the spark at the point gap is caused by the 'back-emf' of the ignition coil.the system works like this:
1) points close , current flows through points energising the ignition coil via it's primary winding.
2) voltage builds across ignition coil, which creats a magnetic field.
3) points open ,current interrupted from coil primary, magnetic field starts to collapse.
4) magnetic field collapses quickly, inducing a high voltage in the secondary winding ( creating the spark which fires your engine ).
now , since the primary winding is still present ( although not directly in circuit since the points are open ) there is a large voltage induced into this too by the collapsing magnetic field. Left to it's own devices this would be sufficient to jump the points gap as they open and burn the contacts up.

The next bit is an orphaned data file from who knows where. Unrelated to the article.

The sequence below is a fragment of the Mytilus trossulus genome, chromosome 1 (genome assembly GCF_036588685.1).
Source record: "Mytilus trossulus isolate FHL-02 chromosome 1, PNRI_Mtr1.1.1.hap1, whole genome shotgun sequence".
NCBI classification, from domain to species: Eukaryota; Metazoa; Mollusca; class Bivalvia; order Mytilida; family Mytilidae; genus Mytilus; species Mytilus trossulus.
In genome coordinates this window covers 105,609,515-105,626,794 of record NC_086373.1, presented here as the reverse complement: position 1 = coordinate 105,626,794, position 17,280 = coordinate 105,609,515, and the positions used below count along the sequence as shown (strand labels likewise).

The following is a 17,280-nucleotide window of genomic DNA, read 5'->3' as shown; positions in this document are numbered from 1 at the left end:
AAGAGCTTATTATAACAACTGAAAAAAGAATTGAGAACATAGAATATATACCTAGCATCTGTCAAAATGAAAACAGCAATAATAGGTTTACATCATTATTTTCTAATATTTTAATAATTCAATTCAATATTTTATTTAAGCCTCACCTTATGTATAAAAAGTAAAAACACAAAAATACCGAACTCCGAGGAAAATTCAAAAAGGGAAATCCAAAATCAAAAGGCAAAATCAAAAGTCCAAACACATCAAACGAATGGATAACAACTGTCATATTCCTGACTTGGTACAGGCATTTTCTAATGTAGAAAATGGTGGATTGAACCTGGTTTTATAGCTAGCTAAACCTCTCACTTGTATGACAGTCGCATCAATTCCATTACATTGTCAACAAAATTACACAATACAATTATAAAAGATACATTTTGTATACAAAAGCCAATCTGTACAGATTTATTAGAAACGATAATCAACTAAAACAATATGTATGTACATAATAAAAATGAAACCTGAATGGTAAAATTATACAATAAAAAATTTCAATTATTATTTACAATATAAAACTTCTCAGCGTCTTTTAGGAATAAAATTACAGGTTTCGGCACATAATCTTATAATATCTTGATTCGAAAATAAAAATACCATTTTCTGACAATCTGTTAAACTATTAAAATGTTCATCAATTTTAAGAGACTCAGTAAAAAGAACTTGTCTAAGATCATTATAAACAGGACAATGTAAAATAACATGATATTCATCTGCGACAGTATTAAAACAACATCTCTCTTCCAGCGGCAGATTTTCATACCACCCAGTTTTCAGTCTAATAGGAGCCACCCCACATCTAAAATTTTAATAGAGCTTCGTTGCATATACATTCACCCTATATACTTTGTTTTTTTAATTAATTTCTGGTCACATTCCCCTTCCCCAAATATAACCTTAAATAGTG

To prevent this a condensor or capacitor is placed in circuit across the points. This is of a value chosen to limit the rate of rise of the voltage across the points (by soaking up the energy) so that it can't get high enough to damage the points. Too small a value and the points will still burn (can't soak up enough) , too high and the efficiency of the ignition coil is impaired.
The 'kettering' ignition system as it is called is actually one of the earliest and simplest forms of a DC switching power supply, the principles of which are running your PC as you read this....
The older I get, the better I was...